"You're well-known as a campaigner or man that believes humans are not the cause of global warming," Hobbs said. "I mean, specifically if you look at the coverage we have, the allegation is that the emails indicated that they were declining to share data with fellow scientists or they were seeking to keep other researchers with dissenting views from perhaps joining them on some platform. It doesn't indicate that the science was wrong or that the science was manipulated."



It's an issue that libertarian Rep. Ron Paul, R-Texas, and Sen. Bernie Sanders (I-Vt.), a self-proclaimed socialist agree on: Congress should have the authority to call for the Federal Reserve to be audited.

But it is also something that some in the financial media are reluctant to support, especially judging from the tone of CNBC "The Call" co-host Trish Regan and comments CNBC senior economics reporter Steve Liesman. On the Nov. 20 broadcast of "The Call," CME Group reporter Rick Santelli made the case that Federal Reserve should be audited. He cited opposition to the Fed audit proposal from Sen. Judd Gregg, R-N.H., which was based on Congress' inability to be fiscally responsible.

"He said, ‘You know, there independence is important to protect the soundness of the dollar,'" Santelli said. "Has he read any papers lately or looked at any charts? Come on. Amen, amen that this process is happening. They're not taking away their independence to make a decision on interest rates. We need to know where the money is going. I remember when Ben Bernanke faced committees of elected officials and said, ‘We can't audit the Fed because then you might look unfavorably on some of the counterparties we deal with. That's like finding paraphernalia under your kids bed and then not asking where he got it."



Now that former CNN host Lou Dobbs has been freed of his duties with his former network, he has been making the rounds on other networks - Fox News "The O'Reilly Factor," Comedy Central's "The Daily Show" and now with his long-time rival's show CNBC's "The Kudlow Report." 

One of the issues debated among a panel consisting of Dobbs, host Larry Kudlow, former Clinton Secretary of Labor Robert Reich and CNBC CME Group reporter Rick Santelli on Nov. 19 was the issue of wage stagnation - which Dobbs blamed on outsourcing, immigration policy and technological advancement.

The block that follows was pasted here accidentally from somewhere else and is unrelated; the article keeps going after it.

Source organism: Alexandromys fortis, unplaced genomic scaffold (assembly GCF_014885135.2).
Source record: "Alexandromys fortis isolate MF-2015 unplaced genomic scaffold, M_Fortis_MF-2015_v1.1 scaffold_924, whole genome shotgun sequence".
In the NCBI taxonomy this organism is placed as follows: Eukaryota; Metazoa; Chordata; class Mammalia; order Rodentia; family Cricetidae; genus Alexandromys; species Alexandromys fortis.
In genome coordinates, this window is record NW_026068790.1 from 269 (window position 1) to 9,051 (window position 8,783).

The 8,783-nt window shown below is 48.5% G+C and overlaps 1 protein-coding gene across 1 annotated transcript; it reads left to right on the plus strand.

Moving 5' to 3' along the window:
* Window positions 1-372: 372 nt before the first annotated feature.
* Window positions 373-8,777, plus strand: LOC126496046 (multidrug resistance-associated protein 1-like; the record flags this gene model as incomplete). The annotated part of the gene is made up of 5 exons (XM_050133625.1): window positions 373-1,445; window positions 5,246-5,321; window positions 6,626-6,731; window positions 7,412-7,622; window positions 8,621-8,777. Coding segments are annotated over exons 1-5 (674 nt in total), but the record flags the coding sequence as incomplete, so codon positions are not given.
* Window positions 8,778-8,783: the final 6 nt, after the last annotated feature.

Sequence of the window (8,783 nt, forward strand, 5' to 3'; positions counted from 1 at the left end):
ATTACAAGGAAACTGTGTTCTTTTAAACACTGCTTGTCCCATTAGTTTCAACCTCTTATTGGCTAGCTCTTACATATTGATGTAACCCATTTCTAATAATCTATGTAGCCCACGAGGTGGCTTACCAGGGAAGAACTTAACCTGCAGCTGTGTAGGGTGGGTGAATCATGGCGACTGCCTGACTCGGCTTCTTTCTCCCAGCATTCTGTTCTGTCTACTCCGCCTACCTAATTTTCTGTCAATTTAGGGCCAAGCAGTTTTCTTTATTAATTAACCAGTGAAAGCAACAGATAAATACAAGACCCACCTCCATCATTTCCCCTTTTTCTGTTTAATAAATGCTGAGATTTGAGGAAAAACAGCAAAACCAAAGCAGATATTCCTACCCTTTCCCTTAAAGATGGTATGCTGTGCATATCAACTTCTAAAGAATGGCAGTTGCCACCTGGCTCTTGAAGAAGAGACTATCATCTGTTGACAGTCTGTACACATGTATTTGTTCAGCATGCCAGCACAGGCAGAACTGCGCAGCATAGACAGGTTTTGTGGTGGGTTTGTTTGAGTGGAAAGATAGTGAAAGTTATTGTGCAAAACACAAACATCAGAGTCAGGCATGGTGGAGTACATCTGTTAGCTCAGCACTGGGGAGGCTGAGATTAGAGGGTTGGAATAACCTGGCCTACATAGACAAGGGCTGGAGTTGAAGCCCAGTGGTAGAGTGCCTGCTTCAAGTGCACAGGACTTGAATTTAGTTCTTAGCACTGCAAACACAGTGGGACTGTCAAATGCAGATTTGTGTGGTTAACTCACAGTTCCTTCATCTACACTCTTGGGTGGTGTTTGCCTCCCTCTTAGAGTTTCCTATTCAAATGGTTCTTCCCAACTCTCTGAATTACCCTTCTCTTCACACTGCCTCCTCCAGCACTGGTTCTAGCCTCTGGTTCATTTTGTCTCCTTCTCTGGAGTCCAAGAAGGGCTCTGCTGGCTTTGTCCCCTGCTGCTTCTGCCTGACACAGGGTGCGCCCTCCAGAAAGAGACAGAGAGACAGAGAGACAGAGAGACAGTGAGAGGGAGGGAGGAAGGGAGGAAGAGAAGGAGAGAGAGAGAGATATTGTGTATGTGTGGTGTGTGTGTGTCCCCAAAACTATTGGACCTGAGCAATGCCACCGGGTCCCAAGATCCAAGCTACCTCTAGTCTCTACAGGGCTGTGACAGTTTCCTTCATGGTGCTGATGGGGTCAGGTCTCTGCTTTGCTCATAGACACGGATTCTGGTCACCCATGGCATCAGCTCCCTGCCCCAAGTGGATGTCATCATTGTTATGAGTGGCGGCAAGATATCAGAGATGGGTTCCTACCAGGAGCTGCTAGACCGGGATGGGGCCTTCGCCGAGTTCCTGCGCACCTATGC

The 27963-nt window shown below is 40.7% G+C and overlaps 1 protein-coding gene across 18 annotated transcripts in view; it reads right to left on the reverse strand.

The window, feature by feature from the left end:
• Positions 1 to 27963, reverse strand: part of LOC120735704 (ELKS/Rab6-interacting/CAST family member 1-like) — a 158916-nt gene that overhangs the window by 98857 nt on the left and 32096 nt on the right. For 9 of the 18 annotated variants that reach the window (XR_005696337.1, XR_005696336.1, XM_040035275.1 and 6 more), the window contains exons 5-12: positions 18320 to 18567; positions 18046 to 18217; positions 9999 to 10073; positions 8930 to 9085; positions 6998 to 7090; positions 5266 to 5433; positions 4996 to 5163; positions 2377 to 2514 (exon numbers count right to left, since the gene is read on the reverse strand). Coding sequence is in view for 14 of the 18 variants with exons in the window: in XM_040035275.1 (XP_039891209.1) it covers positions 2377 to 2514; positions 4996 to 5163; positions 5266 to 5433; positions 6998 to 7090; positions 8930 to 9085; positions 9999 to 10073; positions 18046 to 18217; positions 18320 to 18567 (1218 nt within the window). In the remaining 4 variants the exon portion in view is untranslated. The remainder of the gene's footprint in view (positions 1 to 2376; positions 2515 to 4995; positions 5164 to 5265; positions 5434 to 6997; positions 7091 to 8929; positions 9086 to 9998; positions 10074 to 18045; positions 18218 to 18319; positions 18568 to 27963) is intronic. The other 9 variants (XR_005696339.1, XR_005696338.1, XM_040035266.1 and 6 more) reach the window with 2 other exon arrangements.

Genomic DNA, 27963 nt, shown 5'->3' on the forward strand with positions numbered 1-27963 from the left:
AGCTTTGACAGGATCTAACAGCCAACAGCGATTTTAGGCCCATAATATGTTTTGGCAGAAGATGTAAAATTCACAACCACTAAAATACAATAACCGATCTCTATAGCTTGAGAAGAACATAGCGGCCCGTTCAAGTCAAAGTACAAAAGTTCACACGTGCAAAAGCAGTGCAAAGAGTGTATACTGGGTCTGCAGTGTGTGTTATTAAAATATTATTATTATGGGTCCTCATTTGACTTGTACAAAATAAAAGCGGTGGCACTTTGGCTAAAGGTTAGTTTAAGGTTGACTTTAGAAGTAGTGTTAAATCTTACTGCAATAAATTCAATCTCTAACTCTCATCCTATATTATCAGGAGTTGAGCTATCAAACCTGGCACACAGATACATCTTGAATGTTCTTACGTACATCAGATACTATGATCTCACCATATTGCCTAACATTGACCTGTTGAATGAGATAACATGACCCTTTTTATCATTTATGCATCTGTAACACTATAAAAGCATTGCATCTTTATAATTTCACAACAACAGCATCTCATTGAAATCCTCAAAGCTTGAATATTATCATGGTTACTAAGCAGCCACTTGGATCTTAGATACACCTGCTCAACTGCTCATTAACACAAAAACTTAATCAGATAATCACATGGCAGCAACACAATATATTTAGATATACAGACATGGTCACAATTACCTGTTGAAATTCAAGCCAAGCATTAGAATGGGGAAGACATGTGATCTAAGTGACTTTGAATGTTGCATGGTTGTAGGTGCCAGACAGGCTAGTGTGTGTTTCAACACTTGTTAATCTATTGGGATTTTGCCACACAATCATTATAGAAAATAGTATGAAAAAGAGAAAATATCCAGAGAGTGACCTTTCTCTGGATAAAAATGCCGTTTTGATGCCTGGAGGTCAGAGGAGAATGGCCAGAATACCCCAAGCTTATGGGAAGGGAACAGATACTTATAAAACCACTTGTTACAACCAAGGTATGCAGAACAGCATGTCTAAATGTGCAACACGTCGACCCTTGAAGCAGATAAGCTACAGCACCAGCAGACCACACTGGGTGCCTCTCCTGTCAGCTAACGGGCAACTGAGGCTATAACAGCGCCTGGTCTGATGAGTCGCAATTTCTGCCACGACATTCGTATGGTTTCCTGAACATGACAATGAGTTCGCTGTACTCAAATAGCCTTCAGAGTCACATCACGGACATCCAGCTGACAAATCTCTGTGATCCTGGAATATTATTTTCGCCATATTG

"I believe that the issue of unemployment in this country and job creation fundamentally will have to be taken on as a matter of government policy," Dobbs said. "It will also have to be taken on as a matter of business leadership. As to the idea that wages have been stagnant in this country for 35 year, point of fact, we have to understand what the causes are."

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There's a lot of uncertainty with the U.S. economy and a lot of its recovery hinges on some key policy decisions due from the federal government. 

On CNBC's Nov. 2 "The Kudlow Report," CNBC host Maria Bartiromo discussed her interview with former Chairman of the Federal Reserve and Obama adviser Paul Volcker from the Global Financial Leadership Conference in Naples, Fla. One of the topics Bartiromo reported on from the conference was the possibility the Bush tax cuts would be allowed to expire, which she insisted is unlikely.



Now that the Obama administration is attempting to take a victory lap on the U.S. economic recovery, claiming the $787-billion stimulus passed earlier this year was what did the trick, despite a cost of $160,000 per 'stimulus' job, as ABC's Jake Tapper pointed out, it has come at the cost of the U.S. dollar.

Since then, the stock market has rebounded nicely. The Dow Jones Industrial Average (DJIA) is off a March low of 6,547 points, even topping the 10,000-mark recently. But what has caused this nearly 50-percent jump? According to CNBC's Larry Kudlow - loose monetary policy by the Federal Reserve, with low interest rates, has made it possible for the markets to rise, with the 'loose' money going into the market.